Medical association chief warns healthcare system under enormous pressure as hospitals across Lanarkshire struggle


A medical association has warned the healthcare system is under enormous pressure as Covid impacts emergency care.

The Royal College of Emergency Medicine says staff have not had a festive break due to the usual winter wave as well as Covid.

The warning comes the same week that NHS Lanarkshire called on families who have loved ones in hospital to bring them home if they no longer receive treatment.



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The health council launched the appeal because its hospitals are “exceptionally busy” treating patients infected with Covid-19.

Dr John Thomson, Vice-President of the Royal College of Emergency Medicine Scotland, said: “The reality on the ground is that many boards are under enormous pressure as there has been a significant increase in staff absences in due to the outbreak of Covid. Staff self-isolate with a positive test or because of contact with someone who has tested positive.

“The emergency services were overwhelmed before the new variant. But current winter pressures and widespread staff absences mean that staff are increasingly strained with every shift, affecting the quality of care provided and the patient and staff experience.

“For many staff, there has been no holiday break, and they have had no rest or respite, but continue to work tirelessly in the emergency services.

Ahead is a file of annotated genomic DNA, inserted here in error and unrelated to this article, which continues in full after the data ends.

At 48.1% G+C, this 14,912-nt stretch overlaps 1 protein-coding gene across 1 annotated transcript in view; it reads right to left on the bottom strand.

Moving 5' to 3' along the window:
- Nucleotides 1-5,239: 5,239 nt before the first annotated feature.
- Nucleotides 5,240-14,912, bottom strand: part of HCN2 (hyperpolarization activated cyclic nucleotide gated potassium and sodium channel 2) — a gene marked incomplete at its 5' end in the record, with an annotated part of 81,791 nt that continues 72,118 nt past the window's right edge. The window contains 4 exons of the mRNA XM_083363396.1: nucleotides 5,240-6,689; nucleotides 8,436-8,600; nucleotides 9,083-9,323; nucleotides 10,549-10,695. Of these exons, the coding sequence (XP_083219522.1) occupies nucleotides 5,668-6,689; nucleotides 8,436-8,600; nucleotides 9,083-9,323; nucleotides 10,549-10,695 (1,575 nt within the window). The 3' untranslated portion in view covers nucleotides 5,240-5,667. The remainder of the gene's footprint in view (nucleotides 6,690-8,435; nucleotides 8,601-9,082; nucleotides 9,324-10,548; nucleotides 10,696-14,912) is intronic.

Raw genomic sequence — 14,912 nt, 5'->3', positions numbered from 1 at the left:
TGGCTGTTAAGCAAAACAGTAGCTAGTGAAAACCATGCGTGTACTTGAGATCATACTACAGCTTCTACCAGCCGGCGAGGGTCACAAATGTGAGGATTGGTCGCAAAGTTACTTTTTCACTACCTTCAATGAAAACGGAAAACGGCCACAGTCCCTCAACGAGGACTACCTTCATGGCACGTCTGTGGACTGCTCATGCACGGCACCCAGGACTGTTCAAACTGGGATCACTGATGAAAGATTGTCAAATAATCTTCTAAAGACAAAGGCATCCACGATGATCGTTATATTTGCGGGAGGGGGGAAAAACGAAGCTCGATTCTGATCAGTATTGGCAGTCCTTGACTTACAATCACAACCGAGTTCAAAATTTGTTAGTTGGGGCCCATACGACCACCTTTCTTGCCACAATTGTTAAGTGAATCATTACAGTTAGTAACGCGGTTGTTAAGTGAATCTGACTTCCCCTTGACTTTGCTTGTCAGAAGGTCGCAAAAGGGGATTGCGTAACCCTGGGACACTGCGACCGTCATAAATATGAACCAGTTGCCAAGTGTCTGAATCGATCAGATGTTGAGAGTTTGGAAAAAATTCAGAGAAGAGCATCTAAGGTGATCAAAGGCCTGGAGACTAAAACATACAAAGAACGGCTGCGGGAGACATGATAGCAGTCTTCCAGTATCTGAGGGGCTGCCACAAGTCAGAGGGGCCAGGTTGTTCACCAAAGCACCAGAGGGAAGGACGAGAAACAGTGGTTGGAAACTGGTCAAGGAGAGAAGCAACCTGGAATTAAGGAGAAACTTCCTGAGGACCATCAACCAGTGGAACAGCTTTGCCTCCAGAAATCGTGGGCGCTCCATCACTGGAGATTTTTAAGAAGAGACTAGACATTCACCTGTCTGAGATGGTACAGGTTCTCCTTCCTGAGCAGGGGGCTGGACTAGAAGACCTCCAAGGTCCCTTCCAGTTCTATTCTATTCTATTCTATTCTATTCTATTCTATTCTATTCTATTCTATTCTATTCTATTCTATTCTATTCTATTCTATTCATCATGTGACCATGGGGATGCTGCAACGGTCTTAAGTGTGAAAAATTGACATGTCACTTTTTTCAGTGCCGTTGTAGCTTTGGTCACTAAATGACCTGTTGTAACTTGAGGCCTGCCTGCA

“The pressures are increasing again on the health service. It is imperative that we are able to continue to provide vital patient care. But the wave of Covid across Scotland is affecting all parts of the system, not just emergency care.

“This is a deeply worrying situation, and what concerns us most is the functionality of the health care system and our ability to continue to provide emergency care to those in need. “

Across Scotland, more than one in four patients have been delayed by four hours or more; 5,697 patients were delayed for eight hours or more, or 5.5 percent of all visits.

A total of 1,729 patients were delayed for 12 hours or more.

In Lanarkshire, only 72.5% were seen in the four hour goal during the month of November.

According to statistics, nearly 10 percent of the 5,696 A&E participants at Wishaw University Hospital waited more than eight hours to be seen.

That number fell to just 2.97% at Hairmyres and 2.91% at Monklands.

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